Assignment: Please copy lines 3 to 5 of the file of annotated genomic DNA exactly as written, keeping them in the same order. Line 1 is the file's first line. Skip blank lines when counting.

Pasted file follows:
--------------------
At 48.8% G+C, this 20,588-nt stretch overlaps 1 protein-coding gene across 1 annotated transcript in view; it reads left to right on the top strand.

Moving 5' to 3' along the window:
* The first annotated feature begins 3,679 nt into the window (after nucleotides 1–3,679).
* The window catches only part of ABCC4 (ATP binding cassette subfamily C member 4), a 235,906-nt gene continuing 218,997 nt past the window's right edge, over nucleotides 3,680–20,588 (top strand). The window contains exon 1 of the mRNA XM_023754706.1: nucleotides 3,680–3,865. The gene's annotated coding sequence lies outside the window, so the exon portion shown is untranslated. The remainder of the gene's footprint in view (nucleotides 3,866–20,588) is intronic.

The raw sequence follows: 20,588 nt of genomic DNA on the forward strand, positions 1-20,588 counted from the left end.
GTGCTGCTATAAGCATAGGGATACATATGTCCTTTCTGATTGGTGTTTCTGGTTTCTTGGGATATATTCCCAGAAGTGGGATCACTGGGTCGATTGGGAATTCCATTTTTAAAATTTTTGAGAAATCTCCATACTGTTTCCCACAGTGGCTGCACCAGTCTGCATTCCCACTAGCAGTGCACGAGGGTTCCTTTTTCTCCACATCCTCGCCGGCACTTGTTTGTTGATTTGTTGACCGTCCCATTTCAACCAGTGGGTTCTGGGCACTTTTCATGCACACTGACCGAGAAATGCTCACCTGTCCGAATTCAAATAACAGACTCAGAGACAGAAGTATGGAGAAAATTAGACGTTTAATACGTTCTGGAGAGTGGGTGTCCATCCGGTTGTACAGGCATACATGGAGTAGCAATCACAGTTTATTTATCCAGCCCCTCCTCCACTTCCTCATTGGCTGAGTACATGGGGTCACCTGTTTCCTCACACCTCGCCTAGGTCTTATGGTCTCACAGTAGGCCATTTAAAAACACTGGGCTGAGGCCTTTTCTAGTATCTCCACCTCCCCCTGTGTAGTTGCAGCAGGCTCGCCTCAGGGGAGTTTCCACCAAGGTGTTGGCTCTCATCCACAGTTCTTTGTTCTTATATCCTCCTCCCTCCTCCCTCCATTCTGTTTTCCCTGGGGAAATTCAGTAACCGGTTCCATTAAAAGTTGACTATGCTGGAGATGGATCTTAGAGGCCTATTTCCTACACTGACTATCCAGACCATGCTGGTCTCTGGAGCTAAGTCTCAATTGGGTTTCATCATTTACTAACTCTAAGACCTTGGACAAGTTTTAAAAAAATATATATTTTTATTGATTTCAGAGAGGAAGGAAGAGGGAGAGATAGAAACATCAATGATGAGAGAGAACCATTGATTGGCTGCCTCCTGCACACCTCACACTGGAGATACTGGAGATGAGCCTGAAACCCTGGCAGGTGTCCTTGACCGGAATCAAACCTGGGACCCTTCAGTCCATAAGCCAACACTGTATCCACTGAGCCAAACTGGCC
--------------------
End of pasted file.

* The first annotated feature begins 3,679 nt into the window (after nucleotides 1–3,679).
* The window catches only part of ABCC4 (ATP binding cassette subfamily C member 4), a 235,906-nt gene continuing 218,997 nt past the window's right edge, over nucleotides 3,680–20,588 (top strand). The window contains exon 1 of the mRNA XM_023754706.1: nucleotides 3,680–3,865. The gene's annotated coding sequence lies outside the window, so the exon portion shown is untranslated. The remainder of the gene's footprint in view (nucleotides 3,866–20,588) is intronic.

The raw sequence follows: 20,588 nt of genomic DNA on the forward strand, positions 1-20,588 counted from the left end.